Source: BloonbergBNEF

Progress in geothermal projects has historically been hindered by many factors, including risks associated with site exploration, public opinion, financing, and technological limitations related to accessing the required depths. However, the imperative to decarbonize energy production combined with sustained turbulence in energy markets is popularizing geothermal and dramatically changing its role in energy security. Geothermal similarly experienced increased demand during previous periods of energy insecurity, such as the oil crises of the 1970s and 1980s.

Geothermal’s road to economic viability

The Earth constantly generates around 44 TW of heat, making it a limitless source of energy. If a technological breakthrough were to make it economically viable to harness that energy in historically unsuitable regions, it would dramatically accelerate the path to decarbonizing power generation. This type of breakthrough could unlock heat and pressure at relatively shallow depths, ranging from 600 to almost 10,000 feet beneath the surface. Besides decreasing costs, this would also minimize upfront risks related to drilling. 

As visualized on the map below, geothermal’s potential is much greater if areas with increased depth requirements are considered. In the BCG analysis below, dark green regions represent high-enthalpy areas, where geothermal energy projects already exist. In these areas, heat circulates with groundwater and produces hot springs or geysers. Light green areas represent low-enthalpy areas, where projects have to go further below the surface to access sufficient amounts of heat.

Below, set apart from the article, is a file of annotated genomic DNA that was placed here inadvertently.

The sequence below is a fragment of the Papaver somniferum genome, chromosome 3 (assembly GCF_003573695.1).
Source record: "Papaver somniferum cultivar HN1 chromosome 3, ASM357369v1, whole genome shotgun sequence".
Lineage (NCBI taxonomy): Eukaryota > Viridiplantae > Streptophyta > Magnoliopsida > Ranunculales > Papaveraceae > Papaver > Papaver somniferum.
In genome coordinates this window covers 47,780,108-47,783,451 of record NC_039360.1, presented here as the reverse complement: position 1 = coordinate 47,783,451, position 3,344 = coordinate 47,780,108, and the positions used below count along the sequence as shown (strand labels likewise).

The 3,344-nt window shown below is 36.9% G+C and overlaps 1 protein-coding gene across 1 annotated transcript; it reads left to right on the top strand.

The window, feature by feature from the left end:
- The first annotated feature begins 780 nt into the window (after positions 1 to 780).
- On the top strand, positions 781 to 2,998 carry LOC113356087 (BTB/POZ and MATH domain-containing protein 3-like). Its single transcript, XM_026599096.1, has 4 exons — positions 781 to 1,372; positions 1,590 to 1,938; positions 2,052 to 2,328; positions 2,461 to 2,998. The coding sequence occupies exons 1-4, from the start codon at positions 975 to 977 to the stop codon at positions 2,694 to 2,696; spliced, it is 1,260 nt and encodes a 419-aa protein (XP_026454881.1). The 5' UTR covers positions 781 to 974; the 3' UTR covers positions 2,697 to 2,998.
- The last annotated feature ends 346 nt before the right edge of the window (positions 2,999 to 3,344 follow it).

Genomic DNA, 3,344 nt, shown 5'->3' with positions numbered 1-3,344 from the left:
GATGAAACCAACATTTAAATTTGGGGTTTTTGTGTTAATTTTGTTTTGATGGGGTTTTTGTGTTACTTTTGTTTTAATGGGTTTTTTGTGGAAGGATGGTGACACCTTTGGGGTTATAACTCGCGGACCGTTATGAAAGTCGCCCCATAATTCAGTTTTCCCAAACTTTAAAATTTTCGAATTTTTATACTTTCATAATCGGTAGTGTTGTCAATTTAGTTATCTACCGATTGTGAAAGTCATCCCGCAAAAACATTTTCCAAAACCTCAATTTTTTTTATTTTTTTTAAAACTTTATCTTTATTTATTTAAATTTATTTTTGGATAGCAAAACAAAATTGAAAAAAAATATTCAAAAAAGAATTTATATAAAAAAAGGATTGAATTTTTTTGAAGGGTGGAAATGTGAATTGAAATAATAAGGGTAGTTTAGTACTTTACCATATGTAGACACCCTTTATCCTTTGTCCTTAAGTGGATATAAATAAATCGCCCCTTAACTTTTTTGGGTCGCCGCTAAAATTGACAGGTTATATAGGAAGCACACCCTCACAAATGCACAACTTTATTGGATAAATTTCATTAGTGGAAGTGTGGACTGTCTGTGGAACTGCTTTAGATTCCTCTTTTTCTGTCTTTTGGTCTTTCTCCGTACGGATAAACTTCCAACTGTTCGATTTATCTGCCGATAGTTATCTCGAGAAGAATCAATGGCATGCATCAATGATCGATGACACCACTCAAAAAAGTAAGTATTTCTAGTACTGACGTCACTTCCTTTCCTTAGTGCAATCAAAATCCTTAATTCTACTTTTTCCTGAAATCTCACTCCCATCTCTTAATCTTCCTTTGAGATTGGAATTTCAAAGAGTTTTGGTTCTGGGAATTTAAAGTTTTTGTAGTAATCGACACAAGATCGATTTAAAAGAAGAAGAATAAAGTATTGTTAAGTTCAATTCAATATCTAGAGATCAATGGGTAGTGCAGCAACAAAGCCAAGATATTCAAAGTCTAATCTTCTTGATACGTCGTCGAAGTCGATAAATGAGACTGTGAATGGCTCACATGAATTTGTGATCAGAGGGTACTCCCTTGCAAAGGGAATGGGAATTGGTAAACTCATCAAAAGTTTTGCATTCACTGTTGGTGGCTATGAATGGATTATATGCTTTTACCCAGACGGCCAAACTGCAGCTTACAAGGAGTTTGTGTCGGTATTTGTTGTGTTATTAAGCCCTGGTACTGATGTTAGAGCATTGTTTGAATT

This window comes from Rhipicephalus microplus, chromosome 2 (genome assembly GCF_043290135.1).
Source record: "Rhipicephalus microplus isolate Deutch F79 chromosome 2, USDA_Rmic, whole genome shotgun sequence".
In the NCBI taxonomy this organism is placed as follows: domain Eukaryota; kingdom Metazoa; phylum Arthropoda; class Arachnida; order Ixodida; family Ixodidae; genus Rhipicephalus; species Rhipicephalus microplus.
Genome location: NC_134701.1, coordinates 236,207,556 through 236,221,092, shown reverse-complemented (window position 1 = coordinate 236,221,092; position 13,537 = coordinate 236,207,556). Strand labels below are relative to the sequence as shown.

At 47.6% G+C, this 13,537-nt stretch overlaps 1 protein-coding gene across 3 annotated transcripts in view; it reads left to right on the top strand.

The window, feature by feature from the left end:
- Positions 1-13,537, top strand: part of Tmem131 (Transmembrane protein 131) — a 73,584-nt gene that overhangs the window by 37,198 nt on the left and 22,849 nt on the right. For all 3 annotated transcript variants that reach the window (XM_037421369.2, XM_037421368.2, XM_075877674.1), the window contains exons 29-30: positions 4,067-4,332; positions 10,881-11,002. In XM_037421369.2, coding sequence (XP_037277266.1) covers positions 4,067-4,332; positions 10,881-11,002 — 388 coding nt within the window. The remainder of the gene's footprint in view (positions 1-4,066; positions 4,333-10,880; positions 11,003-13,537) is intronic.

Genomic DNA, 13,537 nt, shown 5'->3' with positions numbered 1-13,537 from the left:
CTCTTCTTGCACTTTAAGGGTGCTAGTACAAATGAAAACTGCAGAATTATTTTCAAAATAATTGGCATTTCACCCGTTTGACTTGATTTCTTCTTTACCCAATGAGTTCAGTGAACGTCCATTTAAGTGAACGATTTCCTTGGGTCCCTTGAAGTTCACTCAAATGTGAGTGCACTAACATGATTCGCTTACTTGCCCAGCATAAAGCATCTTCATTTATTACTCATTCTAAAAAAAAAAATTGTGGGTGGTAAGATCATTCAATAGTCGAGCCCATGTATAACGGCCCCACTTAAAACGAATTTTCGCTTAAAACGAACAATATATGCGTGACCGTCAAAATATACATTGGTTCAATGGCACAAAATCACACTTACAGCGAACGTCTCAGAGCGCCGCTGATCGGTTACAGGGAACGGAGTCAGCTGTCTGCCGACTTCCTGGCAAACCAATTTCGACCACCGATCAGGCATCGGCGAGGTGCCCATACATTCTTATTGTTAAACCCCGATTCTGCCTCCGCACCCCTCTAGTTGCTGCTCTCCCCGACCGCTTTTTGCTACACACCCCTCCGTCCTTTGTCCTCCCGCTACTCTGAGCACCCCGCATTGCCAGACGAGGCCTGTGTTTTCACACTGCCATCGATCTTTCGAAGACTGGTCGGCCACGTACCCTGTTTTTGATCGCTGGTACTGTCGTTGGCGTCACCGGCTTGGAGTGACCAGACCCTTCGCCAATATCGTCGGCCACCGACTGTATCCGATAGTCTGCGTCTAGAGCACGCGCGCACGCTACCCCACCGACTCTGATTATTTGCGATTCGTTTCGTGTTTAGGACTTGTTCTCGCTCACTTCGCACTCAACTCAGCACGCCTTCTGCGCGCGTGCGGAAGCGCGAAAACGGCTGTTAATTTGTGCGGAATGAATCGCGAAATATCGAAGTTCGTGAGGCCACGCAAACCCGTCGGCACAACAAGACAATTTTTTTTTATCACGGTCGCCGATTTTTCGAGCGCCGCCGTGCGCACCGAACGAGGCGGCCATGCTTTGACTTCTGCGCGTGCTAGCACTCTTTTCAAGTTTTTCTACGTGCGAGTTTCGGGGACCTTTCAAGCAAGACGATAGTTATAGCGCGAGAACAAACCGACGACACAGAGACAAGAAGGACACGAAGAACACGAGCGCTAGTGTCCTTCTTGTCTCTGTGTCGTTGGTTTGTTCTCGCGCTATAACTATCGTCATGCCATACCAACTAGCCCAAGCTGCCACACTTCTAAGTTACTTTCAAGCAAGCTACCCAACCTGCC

Source: BCG, Geothermal potential per region

According to Boston Consulting Group, the levelized cost of electricity (LCOE) for new greenfield deep geothermal projects is approaching $100/MWh. Lazard’s latest LCOE research estimates that the geothermal LCOE could reach as low as $61/MWh, with a facility output of 250 MW and capital cost ranging between $4,700 – $6,075. And, the U.S. Department of Energy is increasingly supporting geothermal projects with the aim of reducing their cost. The Enhanced Geothermal Shot was launched in 2022, aiming to reduce the cost of enhanced geothermal systems by 90%. 

The Inflation Reduction Act, launched in 2022, also favors geothermal energy development, especially when it comes to residential heat pumps. IRA tax credits offer 30% tax incentives to households to improve their energy efficiency, where shallow geothermal heating and cooling could provide a perfect fit. The US Department of Energy